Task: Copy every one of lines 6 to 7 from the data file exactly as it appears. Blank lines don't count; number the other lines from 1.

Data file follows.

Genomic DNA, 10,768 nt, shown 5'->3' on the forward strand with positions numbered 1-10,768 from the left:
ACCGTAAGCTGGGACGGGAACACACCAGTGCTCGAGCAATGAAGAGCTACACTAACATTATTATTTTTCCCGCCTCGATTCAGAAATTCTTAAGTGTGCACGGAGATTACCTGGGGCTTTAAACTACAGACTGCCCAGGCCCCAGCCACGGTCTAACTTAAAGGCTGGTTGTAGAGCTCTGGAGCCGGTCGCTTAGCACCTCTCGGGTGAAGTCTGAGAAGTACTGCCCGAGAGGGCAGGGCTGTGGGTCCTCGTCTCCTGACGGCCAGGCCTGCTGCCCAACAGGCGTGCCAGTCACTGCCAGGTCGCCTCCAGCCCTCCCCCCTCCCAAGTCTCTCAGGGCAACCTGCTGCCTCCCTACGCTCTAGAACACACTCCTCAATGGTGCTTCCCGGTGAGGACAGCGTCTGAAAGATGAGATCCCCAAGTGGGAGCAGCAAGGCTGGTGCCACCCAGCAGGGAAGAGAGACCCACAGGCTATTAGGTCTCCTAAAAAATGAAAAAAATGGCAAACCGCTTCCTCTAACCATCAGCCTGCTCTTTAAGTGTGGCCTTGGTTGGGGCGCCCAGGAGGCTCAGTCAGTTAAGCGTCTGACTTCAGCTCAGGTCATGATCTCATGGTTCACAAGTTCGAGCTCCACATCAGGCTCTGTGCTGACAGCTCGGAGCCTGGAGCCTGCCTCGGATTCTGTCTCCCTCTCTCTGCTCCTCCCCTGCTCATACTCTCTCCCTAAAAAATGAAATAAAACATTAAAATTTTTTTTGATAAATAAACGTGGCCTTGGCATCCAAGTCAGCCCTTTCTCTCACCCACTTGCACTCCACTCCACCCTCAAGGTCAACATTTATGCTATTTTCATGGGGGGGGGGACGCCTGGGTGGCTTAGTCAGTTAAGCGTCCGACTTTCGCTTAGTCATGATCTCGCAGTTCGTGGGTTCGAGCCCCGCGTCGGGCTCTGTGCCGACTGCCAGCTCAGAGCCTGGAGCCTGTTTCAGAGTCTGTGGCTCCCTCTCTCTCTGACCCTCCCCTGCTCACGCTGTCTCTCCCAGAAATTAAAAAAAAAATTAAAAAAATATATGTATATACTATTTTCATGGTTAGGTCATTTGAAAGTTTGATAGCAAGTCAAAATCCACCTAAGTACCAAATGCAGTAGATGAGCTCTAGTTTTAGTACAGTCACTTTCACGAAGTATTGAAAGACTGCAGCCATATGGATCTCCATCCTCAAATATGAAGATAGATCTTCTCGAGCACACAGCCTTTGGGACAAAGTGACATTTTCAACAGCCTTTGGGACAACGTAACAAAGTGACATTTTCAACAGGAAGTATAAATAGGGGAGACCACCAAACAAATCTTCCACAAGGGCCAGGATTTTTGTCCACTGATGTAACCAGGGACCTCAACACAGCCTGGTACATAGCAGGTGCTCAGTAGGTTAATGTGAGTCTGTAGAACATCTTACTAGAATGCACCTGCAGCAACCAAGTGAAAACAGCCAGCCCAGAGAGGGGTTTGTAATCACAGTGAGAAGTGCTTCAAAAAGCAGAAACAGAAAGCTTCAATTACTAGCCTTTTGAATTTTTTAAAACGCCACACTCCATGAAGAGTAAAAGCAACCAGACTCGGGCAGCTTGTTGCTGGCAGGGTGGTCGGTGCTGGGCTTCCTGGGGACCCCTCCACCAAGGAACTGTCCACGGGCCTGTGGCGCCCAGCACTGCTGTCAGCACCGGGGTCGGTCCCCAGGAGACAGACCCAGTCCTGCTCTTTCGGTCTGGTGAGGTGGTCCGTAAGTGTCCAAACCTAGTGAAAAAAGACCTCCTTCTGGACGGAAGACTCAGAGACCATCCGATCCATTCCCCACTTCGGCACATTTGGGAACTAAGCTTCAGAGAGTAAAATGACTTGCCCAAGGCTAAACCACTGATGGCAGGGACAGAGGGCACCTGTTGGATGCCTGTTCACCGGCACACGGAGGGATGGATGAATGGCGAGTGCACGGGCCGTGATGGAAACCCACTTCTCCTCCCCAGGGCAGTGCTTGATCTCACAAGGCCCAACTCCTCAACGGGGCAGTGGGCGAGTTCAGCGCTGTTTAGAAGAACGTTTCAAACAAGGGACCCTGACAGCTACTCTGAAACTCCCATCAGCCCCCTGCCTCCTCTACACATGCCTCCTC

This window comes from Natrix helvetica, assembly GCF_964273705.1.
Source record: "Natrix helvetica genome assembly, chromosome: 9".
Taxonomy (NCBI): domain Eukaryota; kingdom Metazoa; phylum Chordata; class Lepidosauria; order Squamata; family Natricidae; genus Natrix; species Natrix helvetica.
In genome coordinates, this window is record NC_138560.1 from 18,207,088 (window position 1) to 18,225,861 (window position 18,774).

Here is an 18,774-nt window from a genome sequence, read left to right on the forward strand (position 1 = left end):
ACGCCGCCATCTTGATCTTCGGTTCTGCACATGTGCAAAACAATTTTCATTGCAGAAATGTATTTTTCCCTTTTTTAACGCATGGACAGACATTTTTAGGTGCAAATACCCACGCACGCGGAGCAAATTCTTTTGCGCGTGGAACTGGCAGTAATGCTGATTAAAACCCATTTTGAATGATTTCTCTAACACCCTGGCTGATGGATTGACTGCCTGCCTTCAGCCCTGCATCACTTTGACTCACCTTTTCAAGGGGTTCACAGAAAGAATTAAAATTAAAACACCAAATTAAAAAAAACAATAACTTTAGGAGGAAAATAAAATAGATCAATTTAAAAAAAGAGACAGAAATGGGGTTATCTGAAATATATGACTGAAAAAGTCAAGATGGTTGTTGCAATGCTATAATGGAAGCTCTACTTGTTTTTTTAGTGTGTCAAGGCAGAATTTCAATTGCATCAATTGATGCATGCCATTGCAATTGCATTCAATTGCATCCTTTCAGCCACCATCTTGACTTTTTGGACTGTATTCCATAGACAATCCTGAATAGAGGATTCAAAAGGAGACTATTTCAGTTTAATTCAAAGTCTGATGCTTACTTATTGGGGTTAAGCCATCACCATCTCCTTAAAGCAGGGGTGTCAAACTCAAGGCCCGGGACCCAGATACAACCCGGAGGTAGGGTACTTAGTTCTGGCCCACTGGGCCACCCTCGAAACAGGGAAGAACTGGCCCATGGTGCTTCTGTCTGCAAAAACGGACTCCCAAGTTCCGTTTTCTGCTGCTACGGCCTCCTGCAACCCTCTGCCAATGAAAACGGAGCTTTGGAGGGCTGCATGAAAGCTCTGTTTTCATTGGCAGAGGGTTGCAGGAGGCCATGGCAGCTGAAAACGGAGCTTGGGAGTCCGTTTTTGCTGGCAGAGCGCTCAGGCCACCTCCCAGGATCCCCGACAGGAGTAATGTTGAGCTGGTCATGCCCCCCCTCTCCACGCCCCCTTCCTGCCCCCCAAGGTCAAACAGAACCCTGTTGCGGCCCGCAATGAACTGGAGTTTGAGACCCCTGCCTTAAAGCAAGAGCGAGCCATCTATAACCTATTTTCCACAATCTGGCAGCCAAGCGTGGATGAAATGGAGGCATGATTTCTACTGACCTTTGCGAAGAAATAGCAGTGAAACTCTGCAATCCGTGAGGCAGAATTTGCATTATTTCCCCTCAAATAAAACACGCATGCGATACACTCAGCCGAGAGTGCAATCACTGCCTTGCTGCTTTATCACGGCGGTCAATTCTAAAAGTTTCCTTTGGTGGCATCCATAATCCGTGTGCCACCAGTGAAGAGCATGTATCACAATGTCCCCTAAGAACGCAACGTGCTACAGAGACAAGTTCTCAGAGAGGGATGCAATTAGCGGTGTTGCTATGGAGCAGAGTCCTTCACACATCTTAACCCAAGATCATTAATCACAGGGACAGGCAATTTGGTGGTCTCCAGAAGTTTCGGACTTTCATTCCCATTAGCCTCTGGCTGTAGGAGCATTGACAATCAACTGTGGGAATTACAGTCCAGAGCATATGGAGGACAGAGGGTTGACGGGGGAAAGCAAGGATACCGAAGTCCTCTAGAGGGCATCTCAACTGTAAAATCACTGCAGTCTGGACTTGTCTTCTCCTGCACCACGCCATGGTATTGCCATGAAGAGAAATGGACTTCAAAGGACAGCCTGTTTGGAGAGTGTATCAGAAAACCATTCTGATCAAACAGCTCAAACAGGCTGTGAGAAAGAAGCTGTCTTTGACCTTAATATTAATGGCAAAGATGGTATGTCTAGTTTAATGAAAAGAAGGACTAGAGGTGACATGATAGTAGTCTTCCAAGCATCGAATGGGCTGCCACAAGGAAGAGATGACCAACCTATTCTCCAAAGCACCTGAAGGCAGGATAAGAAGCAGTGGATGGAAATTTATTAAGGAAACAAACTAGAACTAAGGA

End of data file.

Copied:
In genome coordinates, this window is record NC_138560.1 from 18,207,088 (window position 1) to 18,225,861 (window position 18,774).

Here is an 18,774-nt window from a genome sequence, read left to right on the forward strand (position 1 = left end):